Flood prevention officials in Thailand have announced that Bangkok will be spared from flooding. The announcement came after it was confirmed that flood barriers in the main part of the city had done their job and much of the feared run-off from further north has already passed into the Gulf of Thailand. October 16-18 was seen as the critical period for Bangkok with run-off from further north combining with high tides. From a tourist point of view this is good news with the main tourist, downtown and commercial areas avoiding the floods. Unfortunately, some residential and industrial areas outside of the flood barriers in the northern and eastern suburbs of Bangkok haven’t been so lucky with flooding occurring in a number of districts.
All of the main tourist attractions in Bangkok are open as usual. Boats and ferries are running on the Chao Phraya River although it is possible you might get your feet wet at some of the piers where water has washed over. Metro and Skytrain services are also running normally. Train services to the north of Thailand remain suspended because of flooding to the north of Bangkok and some bus services to central and northern Thailand may also be subject to cancellations and delays or extended journey times. Bangkok international airport has been operating normally and there are no reported problems on the routes that lead to the downtown or central areas where most tourists stay.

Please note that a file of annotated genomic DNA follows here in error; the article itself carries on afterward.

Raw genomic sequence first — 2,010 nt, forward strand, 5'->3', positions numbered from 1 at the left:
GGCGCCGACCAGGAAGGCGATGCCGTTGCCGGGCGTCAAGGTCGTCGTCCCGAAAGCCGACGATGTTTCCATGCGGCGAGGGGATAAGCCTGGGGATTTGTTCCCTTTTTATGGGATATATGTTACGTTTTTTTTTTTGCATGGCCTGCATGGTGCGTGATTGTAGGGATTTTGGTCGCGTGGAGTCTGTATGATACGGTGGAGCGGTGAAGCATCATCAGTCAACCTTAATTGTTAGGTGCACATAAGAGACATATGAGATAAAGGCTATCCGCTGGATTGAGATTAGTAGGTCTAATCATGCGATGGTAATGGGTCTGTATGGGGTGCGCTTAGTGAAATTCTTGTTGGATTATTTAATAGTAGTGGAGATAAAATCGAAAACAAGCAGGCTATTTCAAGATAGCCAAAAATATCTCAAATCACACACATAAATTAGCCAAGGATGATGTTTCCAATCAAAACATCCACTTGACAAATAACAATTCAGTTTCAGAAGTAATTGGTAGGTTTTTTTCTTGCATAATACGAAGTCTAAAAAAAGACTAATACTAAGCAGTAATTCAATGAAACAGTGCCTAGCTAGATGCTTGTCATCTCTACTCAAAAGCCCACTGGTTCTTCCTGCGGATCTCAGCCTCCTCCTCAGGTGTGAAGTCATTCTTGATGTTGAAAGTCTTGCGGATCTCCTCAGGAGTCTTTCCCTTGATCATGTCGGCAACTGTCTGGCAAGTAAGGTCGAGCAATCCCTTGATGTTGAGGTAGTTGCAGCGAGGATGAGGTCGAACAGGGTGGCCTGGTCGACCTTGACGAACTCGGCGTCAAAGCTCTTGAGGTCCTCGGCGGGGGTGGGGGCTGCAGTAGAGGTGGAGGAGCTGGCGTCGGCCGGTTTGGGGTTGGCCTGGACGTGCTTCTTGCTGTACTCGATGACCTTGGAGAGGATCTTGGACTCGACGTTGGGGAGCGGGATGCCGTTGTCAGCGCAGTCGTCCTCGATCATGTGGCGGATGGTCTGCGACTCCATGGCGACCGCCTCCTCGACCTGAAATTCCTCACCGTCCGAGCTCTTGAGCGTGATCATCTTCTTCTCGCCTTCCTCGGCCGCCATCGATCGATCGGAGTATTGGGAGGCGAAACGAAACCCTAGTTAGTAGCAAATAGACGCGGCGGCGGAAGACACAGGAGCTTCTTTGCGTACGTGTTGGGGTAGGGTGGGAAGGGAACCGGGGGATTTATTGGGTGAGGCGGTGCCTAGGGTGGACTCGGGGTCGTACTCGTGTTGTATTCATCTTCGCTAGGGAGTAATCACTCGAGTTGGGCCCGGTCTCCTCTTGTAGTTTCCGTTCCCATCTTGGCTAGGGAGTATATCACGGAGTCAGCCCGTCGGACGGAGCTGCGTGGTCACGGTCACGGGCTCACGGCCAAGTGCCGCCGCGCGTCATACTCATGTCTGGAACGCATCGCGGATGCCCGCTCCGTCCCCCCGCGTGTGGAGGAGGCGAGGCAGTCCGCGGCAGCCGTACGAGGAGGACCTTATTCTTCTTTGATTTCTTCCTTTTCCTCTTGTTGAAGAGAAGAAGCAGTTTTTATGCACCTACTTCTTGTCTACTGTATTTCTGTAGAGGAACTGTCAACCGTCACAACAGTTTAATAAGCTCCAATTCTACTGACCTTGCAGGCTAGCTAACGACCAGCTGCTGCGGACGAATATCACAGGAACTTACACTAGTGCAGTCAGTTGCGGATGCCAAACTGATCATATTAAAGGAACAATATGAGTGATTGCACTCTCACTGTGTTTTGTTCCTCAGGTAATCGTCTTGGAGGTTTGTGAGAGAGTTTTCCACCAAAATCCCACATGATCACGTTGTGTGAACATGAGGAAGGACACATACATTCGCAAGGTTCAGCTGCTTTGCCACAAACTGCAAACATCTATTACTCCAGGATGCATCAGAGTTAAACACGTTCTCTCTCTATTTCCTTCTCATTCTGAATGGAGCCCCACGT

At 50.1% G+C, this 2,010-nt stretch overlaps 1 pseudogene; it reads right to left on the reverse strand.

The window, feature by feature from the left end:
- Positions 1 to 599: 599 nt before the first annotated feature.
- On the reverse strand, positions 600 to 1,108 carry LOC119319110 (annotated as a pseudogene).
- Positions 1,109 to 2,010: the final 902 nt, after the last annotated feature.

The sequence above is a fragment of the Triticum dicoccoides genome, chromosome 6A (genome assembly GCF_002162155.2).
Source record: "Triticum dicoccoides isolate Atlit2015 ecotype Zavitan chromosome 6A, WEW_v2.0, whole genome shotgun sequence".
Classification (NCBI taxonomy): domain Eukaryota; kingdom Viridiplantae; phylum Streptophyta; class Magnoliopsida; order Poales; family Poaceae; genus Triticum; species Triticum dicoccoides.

Another high tide is due at the end of this month, but by the time that arrives even more of the run-off will have flowed into the sea and Bangkok’s river and canal levels should have dropped significantly. This means that there should be no risk of flooding in most of Bangkok. However, localised flash flooding is still possible just about anywhere in Bangkok between now and the end of the month in the event of torrential rain which can temporarily back up storm drains and drainage channels. This usually clears away quite quickly and should not be confused with flooding from the river or canals.